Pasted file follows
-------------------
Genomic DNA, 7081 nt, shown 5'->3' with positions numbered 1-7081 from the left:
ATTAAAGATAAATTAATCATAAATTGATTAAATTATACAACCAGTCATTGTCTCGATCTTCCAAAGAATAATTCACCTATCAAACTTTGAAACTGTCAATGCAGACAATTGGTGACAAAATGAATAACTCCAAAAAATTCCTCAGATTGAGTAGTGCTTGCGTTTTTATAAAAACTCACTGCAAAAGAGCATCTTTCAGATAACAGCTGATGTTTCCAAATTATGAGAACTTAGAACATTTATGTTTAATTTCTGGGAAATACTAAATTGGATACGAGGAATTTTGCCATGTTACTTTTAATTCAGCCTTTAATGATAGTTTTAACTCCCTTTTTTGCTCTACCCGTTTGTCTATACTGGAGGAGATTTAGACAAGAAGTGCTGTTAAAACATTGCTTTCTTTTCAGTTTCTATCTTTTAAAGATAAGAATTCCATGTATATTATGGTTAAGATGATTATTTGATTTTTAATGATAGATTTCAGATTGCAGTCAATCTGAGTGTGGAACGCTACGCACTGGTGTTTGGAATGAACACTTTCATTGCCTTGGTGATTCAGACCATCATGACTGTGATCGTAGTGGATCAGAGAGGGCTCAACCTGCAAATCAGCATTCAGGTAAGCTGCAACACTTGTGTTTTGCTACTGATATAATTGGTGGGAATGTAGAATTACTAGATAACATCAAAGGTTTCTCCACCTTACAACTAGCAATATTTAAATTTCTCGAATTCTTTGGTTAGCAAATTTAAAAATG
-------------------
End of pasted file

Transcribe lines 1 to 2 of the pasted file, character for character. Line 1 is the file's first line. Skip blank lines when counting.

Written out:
Genomic DNA, 7081 nt, shown 5'->3' with positions numbered 1-7081 from the left:
ATTAAAGATAAATTAATCATAAATTGATTAAATTATACAACCAGTCATTGTCTCGATCTTCCAAAGAATAATTCACCTATCAAACTTTGAAACTGTCAATGCAGACAATTGGTGACAAAATGAATAACTCCAAAAAATTCCTCAGATTGAGTAGTGCTTGCGTTTTTATAAAAACTCACTGCAAAAGAGCATCTTTCAGATAACAGCTGATGTTTCCAAATTATGAGAACTTAGAACATTTATGTTTAATTTCTGGGAAATACTAAATTGGATACGAGGAATTTTGCCATGTTACTTTTAATTCAGCCTTTAATGATAGTTTTAACTCCCTTTTTTGCTCTACCCGTTTGTCTATACTGGAGGAGATTTAGACAAGAAGTGCTGTTAAAACATTGCTTTCTTTTCAGTTTCTATCTTTTAAAGATAAGAATTCCATGTATATTATGGTTAAGATGATTATTTGATTTTTAATGATAGATTTCAGATTGCAGTCAATCTGAGTGTGGAACGCTACGCACTGGTGTTTGGAATGAACACTTTCATTGCCTTGGTGATTCAGACCATCATGACTGTGATCGTAGTGGATCAGAGAGGGCTCAACCTGCAAATCAGCATTCAGGTAAGCTGCAACACTTGTGTTTTGCTACTGATATAATTGGTGGGAATGTAGAATTACTAGATAACATCAAAGGTTTCTCCACCTTACAACTAGCAATATTTAAATTTCTCGAATTCTTTGGTTAGCAAATTTAAAAATG